Like the 2020 bike, the 2019 machine featured an added sixth gear and FMF Factory 4.1 RCT full exhaust system. The ECU was stock, but had been remapped. The MY19 racebike produced more low-end torque, but it took much longer to get up to speed in sixth gear. Talarico’s 2020 package with the Vertex piston and Vortex ECU smoothed out the bottom to mid and helped the bike to continue to build power much further into the rpm. What was most noticeable in the mapping was the 2019 bike wanted to spin the rear wheel a significant amount over the 2020 model, making it harder to ride. So much so that with equal time on both bikes on our test day, the rear tire was clearly more worn on the 2019 racebike compared to the 2020. For a long-distance race like Vegas-to-Reno, having a smoother, easier-to-ride engine may be important as it can result in less rider fatigue and longer durations between rear wheel changes due to less wheelspin.
One thing the 2019 had that the 2020 bike didn’t was an odometer. The top speed I was able to reach on the 2019 was 106 mph before having to slow down for corners on the relatively short (by desert racing standards) sections. The 2020 bike got up to speed much quicker and clearly pulled sixth gear significantly further into the high rpm.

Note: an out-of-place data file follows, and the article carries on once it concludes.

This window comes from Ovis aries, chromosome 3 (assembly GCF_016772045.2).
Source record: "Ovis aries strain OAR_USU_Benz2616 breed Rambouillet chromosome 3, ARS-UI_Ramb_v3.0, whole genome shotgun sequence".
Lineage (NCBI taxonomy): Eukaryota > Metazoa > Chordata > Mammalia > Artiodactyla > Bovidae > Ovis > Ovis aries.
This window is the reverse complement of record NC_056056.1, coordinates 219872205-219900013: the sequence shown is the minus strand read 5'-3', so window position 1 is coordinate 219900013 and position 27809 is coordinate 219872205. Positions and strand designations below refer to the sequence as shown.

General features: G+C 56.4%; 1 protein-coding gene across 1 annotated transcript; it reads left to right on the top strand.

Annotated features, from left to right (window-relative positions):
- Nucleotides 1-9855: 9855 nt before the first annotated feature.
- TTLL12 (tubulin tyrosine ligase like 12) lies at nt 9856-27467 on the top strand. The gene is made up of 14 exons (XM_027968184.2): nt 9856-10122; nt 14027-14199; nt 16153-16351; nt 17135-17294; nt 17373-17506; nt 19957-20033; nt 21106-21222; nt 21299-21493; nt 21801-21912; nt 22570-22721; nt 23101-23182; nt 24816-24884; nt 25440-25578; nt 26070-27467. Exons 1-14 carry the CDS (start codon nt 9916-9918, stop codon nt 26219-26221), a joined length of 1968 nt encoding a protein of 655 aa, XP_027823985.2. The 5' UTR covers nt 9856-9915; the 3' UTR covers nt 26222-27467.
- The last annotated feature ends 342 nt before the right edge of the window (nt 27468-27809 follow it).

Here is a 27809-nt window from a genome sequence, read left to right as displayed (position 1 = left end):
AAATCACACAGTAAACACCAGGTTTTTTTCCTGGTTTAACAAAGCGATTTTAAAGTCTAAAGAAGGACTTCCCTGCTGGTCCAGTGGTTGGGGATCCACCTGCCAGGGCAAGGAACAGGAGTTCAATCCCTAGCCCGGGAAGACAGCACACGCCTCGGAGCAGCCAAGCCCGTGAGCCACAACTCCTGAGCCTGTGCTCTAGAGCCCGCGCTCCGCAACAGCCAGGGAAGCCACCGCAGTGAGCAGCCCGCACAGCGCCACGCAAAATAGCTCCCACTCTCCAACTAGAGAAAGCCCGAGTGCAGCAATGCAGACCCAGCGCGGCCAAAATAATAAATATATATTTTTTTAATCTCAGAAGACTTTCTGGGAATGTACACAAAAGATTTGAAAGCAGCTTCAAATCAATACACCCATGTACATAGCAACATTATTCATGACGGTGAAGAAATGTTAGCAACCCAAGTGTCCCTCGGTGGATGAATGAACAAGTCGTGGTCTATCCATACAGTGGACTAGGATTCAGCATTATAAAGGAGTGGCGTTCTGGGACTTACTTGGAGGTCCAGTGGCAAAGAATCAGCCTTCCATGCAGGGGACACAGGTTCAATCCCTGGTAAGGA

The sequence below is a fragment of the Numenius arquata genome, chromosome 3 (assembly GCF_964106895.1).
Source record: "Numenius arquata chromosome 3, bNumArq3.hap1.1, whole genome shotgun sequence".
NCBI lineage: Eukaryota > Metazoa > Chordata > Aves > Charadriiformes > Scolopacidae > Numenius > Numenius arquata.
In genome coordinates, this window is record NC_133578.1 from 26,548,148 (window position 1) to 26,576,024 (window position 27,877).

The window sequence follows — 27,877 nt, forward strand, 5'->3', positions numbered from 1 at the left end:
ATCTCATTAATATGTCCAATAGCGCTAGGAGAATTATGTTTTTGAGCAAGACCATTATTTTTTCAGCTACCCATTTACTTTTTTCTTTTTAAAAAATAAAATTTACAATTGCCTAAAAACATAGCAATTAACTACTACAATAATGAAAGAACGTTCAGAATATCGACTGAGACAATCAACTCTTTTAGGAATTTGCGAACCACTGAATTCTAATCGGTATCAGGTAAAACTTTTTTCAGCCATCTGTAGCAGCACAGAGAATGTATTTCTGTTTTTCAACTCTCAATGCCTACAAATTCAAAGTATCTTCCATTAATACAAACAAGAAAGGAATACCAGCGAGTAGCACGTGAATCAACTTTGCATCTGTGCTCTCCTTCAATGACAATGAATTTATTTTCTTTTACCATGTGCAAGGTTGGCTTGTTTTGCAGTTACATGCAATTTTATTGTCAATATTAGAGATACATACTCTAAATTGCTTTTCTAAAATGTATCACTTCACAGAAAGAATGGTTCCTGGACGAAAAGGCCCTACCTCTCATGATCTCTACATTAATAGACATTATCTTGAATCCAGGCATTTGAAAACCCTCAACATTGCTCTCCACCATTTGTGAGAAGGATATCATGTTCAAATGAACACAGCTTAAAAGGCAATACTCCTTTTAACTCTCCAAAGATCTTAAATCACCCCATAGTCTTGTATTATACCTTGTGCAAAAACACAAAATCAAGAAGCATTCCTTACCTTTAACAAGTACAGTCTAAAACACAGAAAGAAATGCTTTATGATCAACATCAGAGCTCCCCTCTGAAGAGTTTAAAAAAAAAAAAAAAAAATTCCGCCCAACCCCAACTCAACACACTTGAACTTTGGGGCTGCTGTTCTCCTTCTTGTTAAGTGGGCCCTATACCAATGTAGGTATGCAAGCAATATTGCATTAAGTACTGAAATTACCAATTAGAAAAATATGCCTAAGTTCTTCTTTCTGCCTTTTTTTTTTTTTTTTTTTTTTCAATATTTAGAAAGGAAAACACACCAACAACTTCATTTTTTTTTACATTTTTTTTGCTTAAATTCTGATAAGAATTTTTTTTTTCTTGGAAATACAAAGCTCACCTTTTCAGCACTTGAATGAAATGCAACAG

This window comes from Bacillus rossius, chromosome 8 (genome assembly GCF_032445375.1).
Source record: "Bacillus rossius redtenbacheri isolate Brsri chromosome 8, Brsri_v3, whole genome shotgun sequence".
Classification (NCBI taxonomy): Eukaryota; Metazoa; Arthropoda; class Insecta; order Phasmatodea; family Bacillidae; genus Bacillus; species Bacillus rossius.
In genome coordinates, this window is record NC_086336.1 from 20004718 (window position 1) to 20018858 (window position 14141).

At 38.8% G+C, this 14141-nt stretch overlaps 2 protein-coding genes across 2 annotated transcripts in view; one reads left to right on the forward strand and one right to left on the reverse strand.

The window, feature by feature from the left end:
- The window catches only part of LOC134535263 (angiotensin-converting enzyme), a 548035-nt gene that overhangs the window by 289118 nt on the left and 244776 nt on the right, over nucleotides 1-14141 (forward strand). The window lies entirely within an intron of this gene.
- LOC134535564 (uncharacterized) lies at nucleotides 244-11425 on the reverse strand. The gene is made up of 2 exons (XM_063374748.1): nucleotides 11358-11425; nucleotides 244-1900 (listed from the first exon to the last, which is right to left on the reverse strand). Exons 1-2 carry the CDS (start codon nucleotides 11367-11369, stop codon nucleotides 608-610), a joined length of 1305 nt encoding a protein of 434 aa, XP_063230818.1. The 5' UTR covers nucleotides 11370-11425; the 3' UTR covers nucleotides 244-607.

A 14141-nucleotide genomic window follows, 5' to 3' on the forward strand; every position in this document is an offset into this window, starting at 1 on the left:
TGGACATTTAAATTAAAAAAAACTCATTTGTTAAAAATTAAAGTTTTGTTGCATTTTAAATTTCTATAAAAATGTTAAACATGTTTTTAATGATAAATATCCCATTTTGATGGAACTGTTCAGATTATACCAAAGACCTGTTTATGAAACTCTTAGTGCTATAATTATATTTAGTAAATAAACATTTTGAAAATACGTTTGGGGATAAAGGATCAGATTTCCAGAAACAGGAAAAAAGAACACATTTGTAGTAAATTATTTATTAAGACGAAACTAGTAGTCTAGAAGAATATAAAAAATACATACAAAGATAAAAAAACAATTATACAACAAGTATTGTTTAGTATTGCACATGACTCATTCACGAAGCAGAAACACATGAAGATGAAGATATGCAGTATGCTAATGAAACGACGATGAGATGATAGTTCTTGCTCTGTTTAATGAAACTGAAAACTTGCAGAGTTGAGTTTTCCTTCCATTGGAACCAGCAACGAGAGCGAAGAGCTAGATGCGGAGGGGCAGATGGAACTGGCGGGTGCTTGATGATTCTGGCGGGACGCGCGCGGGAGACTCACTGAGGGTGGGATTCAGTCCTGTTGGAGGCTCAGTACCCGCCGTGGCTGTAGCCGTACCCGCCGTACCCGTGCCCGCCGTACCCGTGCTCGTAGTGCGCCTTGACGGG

Overall, DT Racing’s 2020 KTM 450 SX-F Factory Edition is by far the fastest dirt bike I have ever ridden. Even though it’s rated at over 65 hp on the dyno, I never felt like it was the kind of power I couldn’t control.
Because of the way Talarico set up the chassis, the 450 SX-F Factory Edition racebike felt more planted than a Yamaha YZ-F, but still lighter like a KTM SX-F. His ability to find the balance between the two is perfect. Combine that with a smooth, linear power delivery and you have a confidence-inspiring motorcycle, even for a rookie desert racer like myself.
I enjoy all forms of off-road and motocross riding/racing. I had never considered racing a high-speed desert race like Vegas-to-Reno, but after riding DT Racing’s latest 450 SX-F Factory Edition, I have a whole new outlook on it. If I ever do decide to take a shot at competing and somehow completing such a demanding event, I would certainly have DT Racing on the top of my list of people to call. They offer this exact same package to customers and surely have this bike figured out.
Dirt Bikes For Kids .
Dirt Bikes For Kids